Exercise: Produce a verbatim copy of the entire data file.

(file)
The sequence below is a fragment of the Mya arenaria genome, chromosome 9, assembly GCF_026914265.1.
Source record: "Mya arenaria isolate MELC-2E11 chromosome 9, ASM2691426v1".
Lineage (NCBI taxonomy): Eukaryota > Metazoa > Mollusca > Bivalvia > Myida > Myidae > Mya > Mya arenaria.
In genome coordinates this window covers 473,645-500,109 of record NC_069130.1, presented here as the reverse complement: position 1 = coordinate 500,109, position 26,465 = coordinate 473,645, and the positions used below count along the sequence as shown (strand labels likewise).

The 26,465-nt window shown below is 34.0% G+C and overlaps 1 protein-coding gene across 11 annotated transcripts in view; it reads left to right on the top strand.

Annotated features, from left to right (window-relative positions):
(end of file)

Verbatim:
The sequence below is a fragment of the Mya arenaria genome, chromosome 9, assembly GCF_026914265.1.
Source record: "Mya arenaria isolate MELC-2E11 chromosome 9, ASM2691426v1".
Lineage (NCBI taxonomy): Eukaryota > Metazoa > Mollusca > Bivalvia > Myida > Myidae > Mya > Mya arenaria.
In genome coordinates this window covers 473,645-500,109 of record NC_069130.1, presented here as the reverse complement: position 1 = coordinate 500,109, position 26,465 = coordinate 473,645, and the positions used below count along the sequence as shown (strand labels likewise).

The 26,465-nt window shown below is 34.0% G+C and overlaps 1 protein-coding gene across 11 annotated transcripts in view; it reads left to right on the top strand.

Annotated features, from left to right (window-relative positions):